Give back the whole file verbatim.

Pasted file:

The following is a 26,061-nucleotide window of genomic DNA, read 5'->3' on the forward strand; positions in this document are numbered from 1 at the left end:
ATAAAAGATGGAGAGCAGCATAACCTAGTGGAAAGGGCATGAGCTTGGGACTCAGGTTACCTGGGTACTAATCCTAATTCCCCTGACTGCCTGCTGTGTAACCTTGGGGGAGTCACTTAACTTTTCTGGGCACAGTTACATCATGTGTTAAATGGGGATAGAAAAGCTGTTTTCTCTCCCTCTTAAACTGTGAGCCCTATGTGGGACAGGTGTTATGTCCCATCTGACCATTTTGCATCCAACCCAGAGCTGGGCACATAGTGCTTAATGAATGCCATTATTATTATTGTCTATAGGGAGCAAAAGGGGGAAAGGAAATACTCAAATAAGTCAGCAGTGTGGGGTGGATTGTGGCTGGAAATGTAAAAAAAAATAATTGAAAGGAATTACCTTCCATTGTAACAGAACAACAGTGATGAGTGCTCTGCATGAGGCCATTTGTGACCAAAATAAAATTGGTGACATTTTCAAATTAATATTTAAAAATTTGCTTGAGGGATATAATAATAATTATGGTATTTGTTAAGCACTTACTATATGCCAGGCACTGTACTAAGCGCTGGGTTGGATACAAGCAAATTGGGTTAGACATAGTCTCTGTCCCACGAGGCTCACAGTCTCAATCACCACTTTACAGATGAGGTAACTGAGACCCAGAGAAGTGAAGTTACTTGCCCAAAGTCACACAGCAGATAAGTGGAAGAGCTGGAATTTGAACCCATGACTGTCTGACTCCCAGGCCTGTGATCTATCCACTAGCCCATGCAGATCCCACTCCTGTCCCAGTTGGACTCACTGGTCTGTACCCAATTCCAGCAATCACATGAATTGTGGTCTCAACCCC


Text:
The following is a 26,061-nucleotide window of genomic DNA, read 5'->3' on the forward strand; positions in this document are numbered from 1 at the left end:
ATAAAAGATGGAGAGCAGCATAACCTAGTGGAAAGGGCATGAGCTTGGGACTCAGGTTACCTGGGTACTAATCCTAATTCCCCTGACTGCCTGCTGTGTAACCTTGGGGGAGTCACTTAACTTTTCTGGGCACAGTTACATCATGTGTTAAATGGGGATAGAAAAGCTGTTTTCTCTCCCTCTTAAACTGTGAGCCCTATGTGGGACAGGTGTTATGTCCCATCTGACCATTTTGCATCCAACCCAGAGCTGGGCACATAGTGCTTAATGAATGCCATTATTATTATTGTCTATAGGGAGCAAAAGGGGGAAAGGAAATACTCAAATAAGTCAGCAGTGTGGGGTGGATTGTGGCTGGAAATGTAAAAAAAAATAATTGAAAGGAATTACCTTCCATTGTAACAGAACAACAGTGATGAGTGCTCTGCATGAGGCCATTTGTGACCAAAATAAAATTGGTGACATTTTCAAATTAATATTTAAAAATTTGCTTGAGGGATATAATAATAATTATGGTATTTGTTAAGCACTTACTATATGCCAGGCACTGTACTAAGCGCTGGGTTGGATACAAGCAAATTGGGTTAGACATAGTCTCTGTCCCACGAGGCTCACAGTCTCAATCACCACTTTACAGATGAGGTAACTGAGACCCAGAGAAGTGAAGTTACTTGCCCAAAGTCACACAGCAGATAAGTGGAAGAGCTGGAATTTGAACCCATGACTGTCTGACTCCCAGGCCTGTGATCTATCCACTAGCCCATGCAGATCCCACTCCTGTCCCAGTTGGACTCACTGGTCTGTACCCAATTCCAGCAATCACATGAATTGTGGTCTCAACCCC